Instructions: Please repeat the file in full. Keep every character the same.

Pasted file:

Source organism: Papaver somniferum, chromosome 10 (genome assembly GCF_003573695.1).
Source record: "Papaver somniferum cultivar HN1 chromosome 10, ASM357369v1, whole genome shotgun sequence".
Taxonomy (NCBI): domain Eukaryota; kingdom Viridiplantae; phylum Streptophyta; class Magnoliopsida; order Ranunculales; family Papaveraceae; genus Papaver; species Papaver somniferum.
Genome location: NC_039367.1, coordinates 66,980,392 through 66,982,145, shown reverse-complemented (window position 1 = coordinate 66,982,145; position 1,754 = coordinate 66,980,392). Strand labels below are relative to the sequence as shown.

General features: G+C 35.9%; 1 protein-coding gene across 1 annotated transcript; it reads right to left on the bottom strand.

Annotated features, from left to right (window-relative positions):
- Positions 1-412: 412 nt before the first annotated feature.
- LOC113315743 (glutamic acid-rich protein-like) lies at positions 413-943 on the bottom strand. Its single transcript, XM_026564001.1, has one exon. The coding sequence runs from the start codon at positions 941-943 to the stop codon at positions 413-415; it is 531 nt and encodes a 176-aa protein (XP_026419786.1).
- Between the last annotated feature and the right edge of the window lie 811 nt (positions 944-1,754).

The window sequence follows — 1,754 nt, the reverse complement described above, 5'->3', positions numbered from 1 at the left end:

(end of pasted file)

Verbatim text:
Source organism: Papaver somniferum, chromosome 10 (genome assembly GCF_003573695.1).
Source record: "Papaver somniferum cultivar HN1 chromosome 10, ASM357369v1, whole genome shotgun sequence".
Taxonomy (NCBI): domain Eukaryota; kingdom Viridiplantae; phylum Streptophyta; class Magnoliopsida; order Ranunculales; family Papaveraceae; genus Papaver; species Papaver somniferum.
Genome location: NC_039367.1, coordinates 66,980,392 through 66,982,145, shown reverse-complemented (window position 1 = coordinate 66,982,145; position 1,754 = coordinate 66,980,392). Strand labels below are relative to the sequence as shown.

General features: G+C 35.9%; 1 protein-coding gene across 1 annotated transcript; it reads right to left on the bottom strand.

Annotated features, from left to right (window-relative positions):
- Positions 1-412: 412 nt before the first annotated feature.
- LOC113315743 (glutamic acid-rich protein-like) lies at positions 413-943 on the bottom strand. Its single transcript, XM_026564001.1, has one exon. The coding sequence runs from the start codon at positions 941-943 to the stop codon at positions 413-415; it is 531 nt and encodes a 176-aa protein (XP_026419786.1).
- Between the last annotated feature and the right edge of the window lie 811 nt (positions 944-1,754).

The window sequence follows — 1,754 nt, the reverse complement described above, 5'->3', positions numbered from 1 at the left end: